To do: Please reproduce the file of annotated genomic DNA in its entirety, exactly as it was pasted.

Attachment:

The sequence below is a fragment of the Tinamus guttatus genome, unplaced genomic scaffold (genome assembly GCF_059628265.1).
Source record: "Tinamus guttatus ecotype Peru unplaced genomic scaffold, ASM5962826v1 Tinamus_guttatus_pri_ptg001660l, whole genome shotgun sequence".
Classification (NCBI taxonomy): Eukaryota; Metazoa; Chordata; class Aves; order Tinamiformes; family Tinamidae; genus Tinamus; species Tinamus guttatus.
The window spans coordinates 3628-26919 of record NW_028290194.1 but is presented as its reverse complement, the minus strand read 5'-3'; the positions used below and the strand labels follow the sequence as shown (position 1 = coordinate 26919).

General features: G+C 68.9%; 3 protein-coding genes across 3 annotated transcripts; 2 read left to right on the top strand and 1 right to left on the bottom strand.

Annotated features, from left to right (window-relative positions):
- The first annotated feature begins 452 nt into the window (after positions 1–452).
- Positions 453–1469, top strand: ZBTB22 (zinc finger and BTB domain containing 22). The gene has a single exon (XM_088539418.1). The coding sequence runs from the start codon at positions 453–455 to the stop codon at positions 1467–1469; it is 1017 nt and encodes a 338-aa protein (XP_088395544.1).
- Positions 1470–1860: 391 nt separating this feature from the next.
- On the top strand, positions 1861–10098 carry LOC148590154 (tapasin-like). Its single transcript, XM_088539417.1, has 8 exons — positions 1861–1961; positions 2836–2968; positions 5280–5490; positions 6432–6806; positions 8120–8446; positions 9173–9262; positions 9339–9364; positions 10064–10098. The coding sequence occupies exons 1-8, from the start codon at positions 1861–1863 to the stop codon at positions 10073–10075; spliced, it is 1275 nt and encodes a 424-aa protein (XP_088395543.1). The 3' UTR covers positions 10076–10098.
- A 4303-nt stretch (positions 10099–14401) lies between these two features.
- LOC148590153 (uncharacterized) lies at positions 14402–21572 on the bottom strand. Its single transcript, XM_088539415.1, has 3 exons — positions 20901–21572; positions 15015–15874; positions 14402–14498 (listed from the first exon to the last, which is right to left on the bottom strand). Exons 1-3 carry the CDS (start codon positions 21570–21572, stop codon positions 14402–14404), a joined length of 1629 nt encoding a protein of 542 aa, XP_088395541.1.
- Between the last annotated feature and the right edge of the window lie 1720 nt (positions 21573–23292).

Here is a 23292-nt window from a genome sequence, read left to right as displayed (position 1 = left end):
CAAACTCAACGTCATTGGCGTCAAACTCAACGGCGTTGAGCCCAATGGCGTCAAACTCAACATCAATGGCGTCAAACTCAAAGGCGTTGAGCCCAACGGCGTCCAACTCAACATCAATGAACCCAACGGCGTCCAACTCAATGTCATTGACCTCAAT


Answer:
The sequence below is a fragment of the Tinamus guttatus genome, unplaced genomic scaffold (genome assembly GCF_059628265.1).
Source record: "Tinamus guttatus ecotype Peru unplaced genomic scaffold, ASM5962826v1 Tinamus_guttatus_pri_ptg001660l, whole genome shotgun sequence".
Classification (NCBI taxonomy): Eukaryota; Metazoa; Chordata; class Aves; order Tinamiformes; family Tinamidae; genus Tinamus; species Tinamus guttatus.
The window spans coordinates 3628-26919 of record NW_028290194.1 but is presented as its reverse complement, the minus strand read 5'-3'; the positions used below and the strand labels follow the sequence as shown (position 1 = coordinate 26919).

General features: G+C 68.9%; 3 protein-coding genes across 3 annotated transcripts; 2 read left to right on the top strand and 1 right to left on the bottom strand.

Annotated features, from left to right (window-relative positions):
- The first annotated feature begins 452 nt into the window (after positions 1–452).
- Positions 453–1469, top strand: ZBTB22 (zinc finger and BTB domain containing 22). The gene has a single exon (XM_088539418.1). The coding sequence runs from the start codon at positions 453–455 to the stop codon at positions 1467–1469; it is 1017 nt and encodes a 338-aa protein (XP_088395544.1).
- Positions 1470–1860: 391 nt separating this feature from the next.
- On the top strand, positions 1861–10098 carry LOC148590154 (tapasin-like). Its single transcript, XM_088539417.1, has 8 exons — positions 1861–1961; positions 2836–2968; positions 5280–5490; positions 6432–6806; positions 8120–8446; positions 9173–9262; positions 9339–9364; positions 10064–10098. The coding sequence occupies exons 1-8, from the start codon at positions 1861–1863 to the stop codon at positions 10073–10075; spliced, it is 1275 nt and encodes a 424-aa protein (XP_088395543.1). The 3' UTR covers positions 10076–10098.
- A 4303-nt stretch (positions 10099–14401) lies between these two features.
- LOC148590153 (uncharacterized) lies at positions 14402–21572 on the bottom strand. Its single transcript, XM_088539415.1, has 3 exons — positions 20901–21572; positions 15015–15874; positions 14402–14498 (listed from the first exon to the last, which is right to left on the bottom strand). Exons 1-3 carry the CDS (start codon positions 21570–21572, stop codon positions 14402–14404), a joined length of 1629 nt encoding a protein of 542 aa, XP_088395541.1.
- Between the last annotated feature and the right edge of the window lie 1720 nt (positions 21573–23292).

Here is a 23292-nt window from a genome sequence, read left to right as displayed (position 1 = left end):
CAAACTCAACGTCATTGGCGTCAAACTCAACGGCGTTGAGCCCAATGGCGTCAAACTCAACATCAATGGCGTCAAACTCAAAGGCGTTGAGCCCAACGGCGTCCAACTCAACATCAATGAACCCAACGGCGTCCAACTCAATGTCATTGACCTCAAT